BALTIMORE -- The Orioles offense received the wake-up call it needed in the fourth inning of Wednesday afternoon's series finale when Detroit Tigers right-hander Justin Verlander threw a 94-mph fastball behind designated hitter Nelson Cruz.
The pitch appeared to be retribution for Monday's series opener, when Orioles right-hander Bud Norris hit Torii Hunter in the ribs in the eighth inning after allowing a two-run homer to Ian Kinsler, prompting both dugouts and bullpens to empty.
Both benches were warned Wednesday after Verlander nearly hit Cruz, and the pitch injected some life into a sleepy Orioles team that had been scoreless for 12 straight innings.
"Verlander certainly woke us up a little, if we needed waking up," manager Buck Showalter said. "I think he helped us make an adjustment, kind of got everybody on a different intensity level after he threw at Nelson."
Trailing 6-0, the Orioles scored five runs in the next inning, capped by Cruz's three-run homer off Verlander. But they couldn't capitalize on that momentum shift, losing to the Tigers, 7-5, in front of an announced 36,727 at Camden Yards.
"Anytime you get thrown behind, it's going to wake you," said Cruz, who leads the club with 11 home runs and 33 RBIs. "We battled. ... In that situation, when you're down by six and you get that close, I thought the momentum was on our side.
"We have the chance to get it done. We had the bases loaded, runners on base. We didn't get the big hit in that situation, but we're just going to focus on the positive."
Still, the Orioles (20-18) were swept at home in a three-game series for the first time since they lost three in a row May 17-19, 2013, to the Tampa Bay Rays. The club has lost four straight games as it begins a six-game trip to Kansas City and Pittsburgh.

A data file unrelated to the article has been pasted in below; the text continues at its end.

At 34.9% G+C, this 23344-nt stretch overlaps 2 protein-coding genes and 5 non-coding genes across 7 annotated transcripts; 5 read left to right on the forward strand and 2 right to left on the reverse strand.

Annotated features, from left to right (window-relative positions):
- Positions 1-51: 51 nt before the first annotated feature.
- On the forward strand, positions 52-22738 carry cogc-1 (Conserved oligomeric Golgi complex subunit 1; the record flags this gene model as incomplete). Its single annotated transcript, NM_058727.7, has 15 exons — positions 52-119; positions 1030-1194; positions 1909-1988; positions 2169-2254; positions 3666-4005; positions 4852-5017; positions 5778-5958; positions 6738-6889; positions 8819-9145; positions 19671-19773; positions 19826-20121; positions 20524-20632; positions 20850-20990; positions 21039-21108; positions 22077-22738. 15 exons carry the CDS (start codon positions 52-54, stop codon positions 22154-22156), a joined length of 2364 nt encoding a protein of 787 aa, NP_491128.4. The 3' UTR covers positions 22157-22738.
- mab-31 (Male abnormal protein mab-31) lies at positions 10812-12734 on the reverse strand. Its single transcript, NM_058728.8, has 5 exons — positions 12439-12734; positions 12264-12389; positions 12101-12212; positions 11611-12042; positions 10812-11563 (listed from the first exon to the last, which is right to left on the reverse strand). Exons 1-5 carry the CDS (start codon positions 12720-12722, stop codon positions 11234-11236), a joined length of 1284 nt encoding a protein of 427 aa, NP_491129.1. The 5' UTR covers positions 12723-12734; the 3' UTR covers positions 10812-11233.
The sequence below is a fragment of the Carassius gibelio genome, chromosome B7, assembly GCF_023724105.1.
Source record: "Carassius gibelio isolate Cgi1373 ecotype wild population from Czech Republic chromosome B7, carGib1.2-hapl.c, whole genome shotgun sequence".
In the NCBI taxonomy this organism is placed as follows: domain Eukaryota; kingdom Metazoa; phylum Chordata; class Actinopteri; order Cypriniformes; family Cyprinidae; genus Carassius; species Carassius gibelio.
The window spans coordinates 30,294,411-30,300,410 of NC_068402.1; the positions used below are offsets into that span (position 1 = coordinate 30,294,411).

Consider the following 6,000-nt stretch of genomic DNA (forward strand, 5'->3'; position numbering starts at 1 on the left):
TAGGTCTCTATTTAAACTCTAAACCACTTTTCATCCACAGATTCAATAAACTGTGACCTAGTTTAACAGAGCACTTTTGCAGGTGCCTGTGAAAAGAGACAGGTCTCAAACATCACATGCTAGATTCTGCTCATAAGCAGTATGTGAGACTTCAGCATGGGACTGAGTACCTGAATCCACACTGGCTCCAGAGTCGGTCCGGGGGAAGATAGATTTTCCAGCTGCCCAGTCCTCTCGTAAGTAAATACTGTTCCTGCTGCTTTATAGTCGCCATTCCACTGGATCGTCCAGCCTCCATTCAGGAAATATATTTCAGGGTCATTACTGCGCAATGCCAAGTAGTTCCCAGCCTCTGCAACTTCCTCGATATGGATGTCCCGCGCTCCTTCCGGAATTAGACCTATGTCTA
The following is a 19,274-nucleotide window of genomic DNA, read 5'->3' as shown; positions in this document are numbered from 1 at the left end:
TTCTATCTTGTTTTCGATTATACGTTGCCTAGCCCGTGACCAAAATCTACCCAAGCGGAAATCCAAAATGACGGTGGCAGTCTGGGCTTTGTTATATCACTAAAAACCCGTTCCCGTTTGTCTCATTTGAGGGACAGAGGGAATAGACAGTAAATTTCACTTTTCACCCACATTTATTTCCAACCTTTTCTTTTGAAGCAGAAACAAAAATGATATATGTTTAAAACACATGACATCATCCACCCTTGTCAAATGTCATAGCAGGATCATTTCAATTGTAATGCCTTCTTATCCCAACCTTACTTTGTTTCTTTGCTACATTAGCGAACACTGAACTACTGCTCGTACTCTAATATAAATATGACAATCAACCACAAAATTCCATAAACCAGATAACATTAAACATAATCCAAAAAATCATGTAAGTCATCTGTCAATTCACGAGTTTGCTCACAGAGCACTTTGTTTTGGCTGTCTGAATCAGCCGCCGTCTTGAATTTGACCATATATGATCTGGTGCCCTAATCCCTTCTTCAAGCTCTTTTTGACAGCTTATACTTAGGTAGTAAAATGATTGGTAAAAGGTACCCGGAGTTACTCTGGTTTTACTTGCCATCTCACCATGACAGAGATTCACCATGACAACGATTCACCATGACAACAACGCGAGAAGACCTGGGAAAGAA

The momentum built last week during the Orioles' season-high five-game winning streak was quickly halted by a Tigers team with the best record in the American League. And a three-game series between division leaders was markedly one-sided this week.
"It's never fun to get swept," catcher Steve Clevenger said. "We got to get better. We got to get better as a ballclub. If we are going to be a playoff team, this is a team we're going to play. We have to get better."
The Orioles have lost five of six against Detroit this season, and they are 3-9 against the AL Central. They scored in just three of the 27 innings against the Tigers in the series and were 4-for-21 with runners in scoring position.
Before their five-run fifth against Verlander (5-2) -- who hadn't allowed more than three runs in any of his previous eight starts before giving up five runs and six hits in six innings Wednesday -- the Orioles had scored just two runs in the first 22 innings of the series.
The Orioles stranded the bases loaded in the eighth inning and brought the tying run to the plate in the ninth, but they couldn't break through against the Tigers bullpen.
Pitching prospect Kevin Gausman, promoted Wednesday to make his first major league start this season, was forced from the game after four innings because of a high pitch count.
Gausman (0-1) retired the first six batters he faced but ran into trouble in the third inning, loading the bases for Tigers first baseman Miguel Cabrera.